Edited by Lada on 24/11/2020 at 21:36

Andyvtr    on 26 November 2020

As 2030 approaches I'll emigrate to whatever country has taken a sensible, well considered, approach to both the transport and energy infrastructure conundrums.

Graham W5    on 30 November 2020

There are three key reasons or switch in to EVS: 1. Climate change: about 33% of UK CO2 is from road transport. It is a world wide problem but the UK should do its bit. Even China has now pledged to be carbon neutral by 2060 and now Biden has taken over as president of USA he has promised to sign up to the Paris accord. Climate change is not temporary the CO2 does not drop out of the air and all the impacts reverse as soon as we stop emitting it: it will impact on many generations to come. 2. Air pollution. Petrol and diesel cars have got cleaner but still emit a nasty mix os toxic and carcinogenic compounds at street level where it concentrates in busy town and city centres where there are people walking, living and working. It is 28,000 to 36,000 deaths a year in the UK are due to air pollution of which road traffic is the main contributor. There is a strong public heath reason to reduce petrol and diesel usage. 3. They are more pleasant to drive people seem so keen to hang onto petrol as if they are being offered a poor substitute, but for most people once you have driven and EV you would not want to go back to a petrol car, they are quiet, you don't have to keep going to petrol stations (I do fill up about once every 3 months), the torque is instant and it is cheap to run. The government will not have made the decision to ban petrol and diesel cars on a whim: the issues will have been considered. So what are the issues or supposed issues: 1. Price. Currently this is a very real issue: typically an EV is £10k dearer than an equivalent petrol car (eg an MG ZS) and whilst you can typically expect to save £100 per month on running costs and whilst over the life of the car EVS are cheaper clearly it takes a number of years to recover the higher initial cost. Cost is reducing, it is expected price parity will be achieved within the next few years and before 2030. There is also currently limited used EVS available, as new sales increase this so used availability will follow. 2. Range anxiety. There are now many EVS with a range in excess of 200 miles. with rapid charging you can add 200 miles in 20 to 30mins. People will say but my diesel car has a 600 mile range and takes 2mins to fill up (actually it takes longer as you need to drive into the petrol station fill up pay drive out) but who drives a car 600 miles without needing a break, most journeys are actually quite short and I wouldn't drive more than about 200miles without a break anyway. With the current network you do however need to plan ahead for a long journey or staying away. 3. lack of charging infrastructure. Mostly people charge at home (and//or at work) so it is only if you are outside the range of the car you nee to use a public charge point. But clearly the public charging infrastructure would be woefully inadequate if half the cars on the UK roads were EVS. It is supply and demand: currently the structure is there to support the small percentage of cars which are EVS but it is increasing as the number of EVS increase: we will not overnight change from being mainly petrol an diesel to being mainly electric: it will be a gradual process. Petrol and diesel cars will not be banned from 2030 you just won't be able to buy a new one. The prediction is that before 2030 most new cars sold will be EVS (same price cheaper running costs, not pollution and for most people nicer to drive) but that most cars on the road will still be petrol or diesel (average life of a car is about 14 years) 4. No off street parking. This is a real issue: about 36% of homes in the UK do not have off street parking. Many councils however are now installing charge points in lampposts for use by residents. 5. Can the grid cope. As already stated those who manage the power are confident yes. it is estimated to need 20 additional megawatts of power would be needed- that’s the equivalent output a reasonably sized offshore wind farm if all cars are electric (which will take many years to reach). This assumes pricing will be used to encourage off peak charging: indeed EVS can be used as back up battery storage: you charge at low demand, cheaper rate and can make a profit by selling back at peak demand. 6. Pollution to generate the additional power. If the UK still generated most of its power with coal this would be a real issue: although there would still be a benefit as we do not direct the pollution from coal fired power stations to street level in out towns and cities. In 20019 5.4% of UK energy was from coal and falling, the remaining coal fired power stations are due to close by 2025: coal is not only a climate change and pollution issue it is now quite expensive: wind is less than half the cost per KWH. 7. Are Hydrogen cells better. Aa with EVS hydrogen cells eliminate tail pipe pollution. I have no doubt hydrogen cells will have their uses but the issues is either the hydrogen is produced from natural gas and still results in CO" emissions or by electrolysis which does not produce CO" as part of the process but takes about 3 times much electricity per miles as that needed per mile for a battery EV. The hydrogen needs to be transported (unless produced on site) and stored with at very low temperatures or at very high pressure. It makes it expense and unlike and EV you are still tied to regular visit to a Fuel station: you cannot just 'refuel' overnight at home. 8. There are not enough mechanics to service them. It is supply and demand again: as demand increases so garages will retrain mechanics 9 Battery replacement. Manufactures generally give a warranty for 8 years but in practice the battery is expected to out last the car (and actually they do) (unless damaged in accident in which case the car will have been written off anyway or develop a fault: some will as with any car part. At the end of the cars life he batteries can be used for a secondary purpose or back up storage: after that the key materials can be recycled. 10. EVS are not the greenest form of transport: they are not. Walking, cycling, using electric trains, tram and busses are all greener. If you were designing a green transport system from scratch there would be no place for the private car. But since people aren't realistically going to give up their cars we need a compromise. .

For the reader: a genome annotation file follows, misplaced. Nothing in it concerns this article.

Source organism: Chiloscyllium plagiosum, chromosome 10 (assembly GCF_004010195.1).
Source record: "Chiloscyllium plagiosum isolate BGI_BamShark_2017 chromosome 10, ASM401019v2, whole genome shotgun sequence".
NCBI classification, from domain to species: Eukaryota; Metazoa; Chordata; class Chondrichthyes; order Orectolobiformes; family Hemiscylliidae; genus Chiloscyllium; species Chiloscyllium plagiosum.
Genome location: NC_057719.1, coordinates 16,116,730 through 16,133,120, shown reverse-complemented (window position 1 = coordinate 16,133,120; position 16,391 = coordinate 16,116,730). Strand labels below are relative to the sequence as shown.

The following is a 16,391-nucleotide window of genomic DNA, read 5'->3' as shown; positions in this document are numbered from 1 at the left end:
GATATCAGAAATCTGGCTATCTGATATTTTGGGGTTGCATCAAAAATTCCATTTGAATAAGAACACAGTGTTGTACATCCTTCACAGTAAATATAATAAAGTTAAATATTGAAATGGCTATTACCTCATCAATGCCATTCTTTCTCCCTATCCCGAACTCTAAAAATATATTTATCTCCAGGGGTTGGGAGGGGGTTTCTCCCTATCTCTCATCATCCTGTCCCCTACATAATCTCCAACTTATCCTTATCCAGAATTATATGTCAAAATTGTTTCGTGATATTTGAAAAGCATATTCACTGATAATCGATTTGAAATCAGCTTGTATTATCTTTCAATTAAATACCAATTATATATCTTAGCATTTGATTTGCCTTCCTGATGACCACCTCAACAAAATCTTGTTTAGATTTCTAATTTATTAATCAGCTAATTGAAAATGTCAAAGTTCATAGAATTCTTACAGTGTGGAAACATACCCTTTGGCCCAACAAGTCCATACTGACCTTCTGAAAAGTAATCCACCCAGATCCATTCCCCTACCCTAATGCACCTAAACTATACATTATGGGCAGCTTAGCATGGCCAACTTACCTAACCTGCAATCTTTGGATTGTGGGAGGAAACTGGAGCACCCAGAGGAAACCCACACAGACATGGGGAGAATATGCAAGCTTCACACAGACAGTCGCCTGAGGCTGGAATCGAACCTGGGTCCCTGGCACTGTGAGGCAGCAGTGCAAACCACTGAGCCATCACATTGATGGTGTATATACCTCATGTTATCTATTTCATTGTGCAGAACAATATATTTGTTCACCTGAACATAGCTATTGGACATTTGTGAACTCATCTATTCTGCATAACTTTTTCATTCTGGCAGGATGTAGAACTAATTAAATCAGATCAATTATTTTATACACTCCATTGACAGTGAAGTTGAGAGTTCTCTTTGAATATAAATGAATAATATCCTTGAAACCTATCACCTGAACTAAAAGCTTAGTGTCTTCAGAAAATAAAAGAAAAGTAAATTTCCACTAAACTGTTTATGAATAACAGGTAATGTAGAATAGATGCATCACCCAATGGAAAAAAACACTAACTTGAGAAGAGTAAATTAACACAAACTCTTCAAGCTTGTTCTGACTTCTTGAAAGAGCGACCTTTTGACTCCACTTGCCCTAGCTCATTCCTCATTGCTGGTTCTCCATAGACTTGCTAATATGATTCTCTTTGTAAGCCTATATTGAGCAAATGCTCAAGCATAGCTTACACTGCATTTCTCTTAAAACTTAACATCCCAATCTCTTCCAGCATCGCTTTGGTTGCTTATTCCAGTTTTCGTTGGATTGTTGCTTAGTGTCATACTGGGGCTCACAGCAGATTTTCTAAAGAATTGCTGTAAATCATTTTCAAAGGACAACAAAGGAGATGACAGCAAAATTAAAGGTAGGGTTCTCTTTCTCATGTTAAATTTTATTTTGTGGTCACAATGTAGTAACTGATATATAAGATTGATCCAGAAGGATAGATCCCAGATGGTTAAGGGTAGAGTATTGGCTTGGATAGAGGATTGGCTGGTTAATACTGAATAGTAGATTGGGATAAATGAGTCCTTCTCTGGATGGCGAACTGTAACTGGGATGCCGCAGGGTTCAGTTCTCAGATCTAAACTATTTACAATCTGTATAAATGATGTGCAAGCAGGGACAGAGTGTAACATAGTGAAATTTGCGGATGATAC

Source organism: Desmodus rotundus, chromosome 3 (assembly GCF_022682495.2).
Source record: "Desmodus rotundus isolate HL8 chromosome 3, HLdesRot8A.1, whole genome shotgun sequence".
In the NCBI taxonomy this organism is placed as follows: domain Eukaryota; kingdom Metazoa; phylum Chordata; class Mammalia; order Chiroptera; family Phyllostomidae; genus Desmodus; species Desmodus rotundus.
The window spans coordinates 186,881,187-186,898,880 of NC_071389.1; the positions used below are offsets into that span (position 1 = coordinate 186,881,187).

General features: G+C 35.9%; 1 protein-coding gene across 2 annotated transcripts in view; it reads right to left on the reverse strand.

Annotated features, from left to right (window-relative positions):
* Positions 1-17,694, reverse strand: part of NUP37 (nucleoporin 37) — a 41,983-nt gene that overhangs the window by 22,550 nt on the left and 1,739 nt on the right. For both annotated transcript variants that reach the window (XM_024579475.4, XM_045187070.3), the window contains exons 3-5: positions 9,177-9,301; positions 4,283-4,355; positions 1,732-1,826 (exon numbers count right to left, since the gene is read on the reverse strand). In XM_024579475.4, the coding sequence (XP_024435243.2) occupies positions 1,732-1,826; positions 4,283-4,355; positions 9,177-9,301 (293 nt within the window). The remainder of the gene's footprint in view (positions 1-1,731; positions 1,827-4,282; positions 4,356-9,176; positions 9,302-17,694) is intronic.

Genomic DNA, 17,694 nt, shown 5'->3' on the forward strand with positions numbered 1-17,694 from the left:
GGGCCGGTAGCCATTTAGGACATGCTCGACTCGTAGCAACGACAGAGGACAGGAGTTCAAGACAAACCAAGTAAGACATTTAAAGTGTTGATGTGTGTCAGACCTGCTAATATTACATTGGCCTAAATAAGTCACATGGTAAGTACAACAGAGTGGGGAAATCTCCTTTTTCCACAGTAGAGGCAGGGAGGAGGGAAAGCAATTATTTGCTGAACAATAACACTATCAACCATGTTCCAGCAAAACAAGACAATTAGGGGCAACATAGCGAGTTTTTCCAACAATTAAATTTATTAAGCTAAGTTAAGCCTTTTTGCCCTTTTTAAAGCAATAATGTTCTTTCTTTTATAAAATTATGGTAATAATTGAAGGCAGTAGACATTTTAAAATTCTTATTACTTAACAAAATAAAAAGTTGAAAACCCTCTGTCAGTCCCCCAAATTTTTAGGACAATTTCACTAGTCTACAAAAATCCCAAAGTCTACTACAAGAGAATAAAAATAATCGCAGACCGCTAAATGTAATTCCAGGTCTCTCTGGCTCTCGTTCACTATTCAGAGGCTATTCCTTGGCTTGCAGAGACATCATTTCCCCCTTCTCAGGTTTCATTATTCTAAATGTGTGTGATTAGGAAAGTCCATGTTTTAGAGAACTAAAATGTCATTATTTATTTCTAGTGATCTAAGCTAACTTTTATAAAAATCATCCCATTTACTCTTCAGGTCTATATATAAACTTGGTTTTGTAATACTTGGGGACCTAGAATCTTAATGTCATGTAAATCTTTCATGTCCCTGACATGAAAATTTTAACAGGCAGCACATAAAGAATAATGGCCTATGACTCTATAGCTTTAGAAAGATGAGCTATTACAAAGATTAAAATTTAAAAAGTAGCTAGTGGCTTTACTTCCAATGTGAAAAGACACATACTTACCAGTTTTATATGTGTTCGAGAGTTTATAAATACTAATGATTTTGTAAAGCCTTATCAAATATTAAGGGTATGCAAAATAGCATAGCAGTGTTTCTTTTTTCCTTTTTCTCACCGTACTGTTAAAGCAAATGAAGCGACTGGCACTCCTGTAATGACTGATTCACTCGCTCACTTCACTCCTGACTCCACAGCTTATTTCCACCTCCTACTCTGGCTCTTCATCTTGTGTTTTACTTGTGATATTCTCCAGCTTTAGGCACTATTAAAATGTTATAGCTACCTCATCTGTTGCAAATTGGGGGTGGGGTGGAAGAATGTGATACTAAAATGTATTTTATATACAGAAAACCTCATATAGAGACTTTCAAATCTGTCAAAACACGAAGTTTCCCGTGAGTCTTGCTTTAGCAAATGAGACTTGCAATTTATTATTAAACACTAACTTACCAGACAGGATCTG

Edited by HJ Editor on 10/03/2021 at 12:10

Marco Bertelli    on 18 December 2020

5. Can the grid cope. As already stated those who manage the power are confident yes. it is estimated to need 20 additional megawatts of power would be needed- that’s the equivalent output a reasonably sized offshore wind farm if all cars are electric (which will take many years to reach). This assumes pricing will be used to encourage off peak charging: indeed EVS can be used as back up battery storage: you charge at low demand, cheaper rate and can make a profit by selling back at peak demand.

I think there is something off with these numbers: the average charger's capacity is 3.6kW (some go up to 7kW, but let's use the smaller figure for best case scenario), so 20MW will only charge simultaneously 5,500 cars (or extra cars, compared with the current grid capacity), as in 1MW = 1000kW. I think the true figure is closer to 20GW, which is 10-off power stations the size of Ratcliffe or West Burton or 5-6-off the size of Drax... Not quite your average wind farm!

Dorset123    on 28 February 2021

The problem with electric cars is the are too expensive and too boring !
How can a electric motor be exciting, I car with an V8 or V12 sounds great and even Porsche with there Taycan have an engine noisy to try and make it sound good.
Volvo have said that the Polestar 2 takes to 50000 miles before it becomes better for the environment so if someone brought a new small petrol car and drove it for 3000-4000 miles a year that will also be better for the environment. And before all the Tesla lovers say they are exciting lets just compare a car to a train who gets all excited about a electric train but what happens when the Flying Scotsman turns up as it did on the Swanage Railway a few years ago totally jammed traffic so people could take a look at it.